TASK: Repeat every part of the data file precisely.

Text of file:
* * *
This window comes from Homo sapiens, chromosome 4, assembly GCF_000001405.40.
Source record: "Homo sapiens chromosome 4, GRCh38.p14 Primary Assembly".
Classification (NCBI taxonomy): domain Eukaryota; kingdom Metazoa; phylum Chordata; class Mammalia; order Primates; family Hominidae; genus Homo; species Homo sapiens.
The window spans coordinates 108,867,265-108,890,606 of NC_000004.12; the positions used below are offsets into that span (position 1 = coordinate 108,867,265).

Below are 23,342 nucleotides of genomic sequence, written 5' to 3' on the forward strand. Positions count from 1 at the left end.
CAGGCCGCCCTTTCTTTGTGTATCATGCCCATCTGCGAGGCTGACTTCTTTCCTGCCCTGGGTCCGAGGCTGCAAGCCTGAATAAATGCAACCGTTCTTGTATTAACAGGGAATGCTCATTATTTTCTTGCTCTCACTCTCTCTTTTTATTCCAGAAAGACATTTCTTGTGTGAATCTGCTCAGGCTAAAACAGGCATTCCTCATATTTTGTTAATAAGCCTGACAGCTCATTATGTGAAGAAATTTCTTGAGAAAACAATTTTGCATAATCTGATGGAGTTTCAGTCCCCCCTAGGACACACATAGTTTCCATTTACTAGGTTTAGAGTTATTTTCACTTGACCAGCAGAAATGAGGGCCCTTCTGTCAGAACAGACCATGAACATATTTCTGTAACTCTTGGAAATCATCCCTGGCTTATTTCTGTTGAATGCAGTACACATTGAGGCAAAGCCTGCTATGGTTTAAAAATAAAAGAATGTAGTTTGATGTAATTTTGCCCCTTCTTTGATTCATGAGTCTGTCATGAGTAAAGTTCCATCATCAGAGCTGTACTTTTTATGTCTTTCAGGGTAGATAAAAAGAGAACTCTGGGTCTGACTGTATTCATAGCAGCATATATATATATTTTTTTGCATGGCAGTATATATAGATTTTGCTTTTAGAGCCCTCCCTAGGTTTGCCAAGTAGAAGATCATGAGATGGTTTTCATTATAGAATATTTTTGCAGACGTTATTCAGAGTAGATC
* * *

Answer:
This window comes from Homo sapiens, chromosome 4, assembly GCF_000001405.40.
Source record: "Homo sapiens chromosome 4, GRCh38.p14 Primary Assembly".
Classification (NCBI taxonomy): domain Eukaryota; kingdom Metazoa; phylum Chordata; class Mammalia; order Primates; family Hominidae; genus Homo; species Homo sapiens.
The window spans coordinates 108,867,265-108,890,606 of NC_000004.12; the positions used below are offsets into that span (position 1 = coordinate 108,867,265).

Below are 23,342 nucleotides of genomic sequence, written 5' to 3' on the forward strand. Positions count from 1 at the left end.
CAGGCCGCCCTTTCTTTGTGTATCATGCCCATCTGCGAGGCTGACTTCTTTCCTGCCCTGGGTCCGAGGCTGCAAGCCTGAATAAATGCAACCGTTCTTGTATTAACAGGGAATGCTCATTATTTTCTTGCTCTCACTCTCTCTTTTTATTCCAGAAAGACATTTCTTGTGTGAATCTGCTCAGGCTAAAACAGGCATTCCTCATATTTTGTTAATAAGCCTGACAGCTCATTATGTGAAGAAATTTCTTGAGAAAACAATTTTGCATAATCTGATGGAGTTTCAGTCCCCCCTAGGACACACATAGTTTCCATTTACTAGGTTTAGAGTTATTTTCACTTGACCAGCAGAAATGAGGGCCCTTCTGTCAGAACAGACCATGAACATATTTCTGTAACTCTTGGAAATCATCCCTGGCTTATTTCTGTTGAATGCAGTACACATTGAGGCAAAGCCTGCTATGGTTTAAAAATAAAAGAATGTAGTTTGATGTAATTTTGCCCCTTCTTTGATTCATGAGTCTGTCATGAGTAAAGTTCCATCATCAGAGCTGTACTTTTTATGTCTTTCAGGGTAGATAAAAAGAGAACTCTGGGTCTGACTGTATTCATAGCAGCATATATATATATTTTTTTGCATGGCAGTATATATAGATTTTGCTTTTAGAGCCCTCCCTAGGTTTGCCAAGTAGAAGATCATGAGATGGTTTTCATTATAGAATATTTTTGCAGACGTTATTCAGAGTAGATC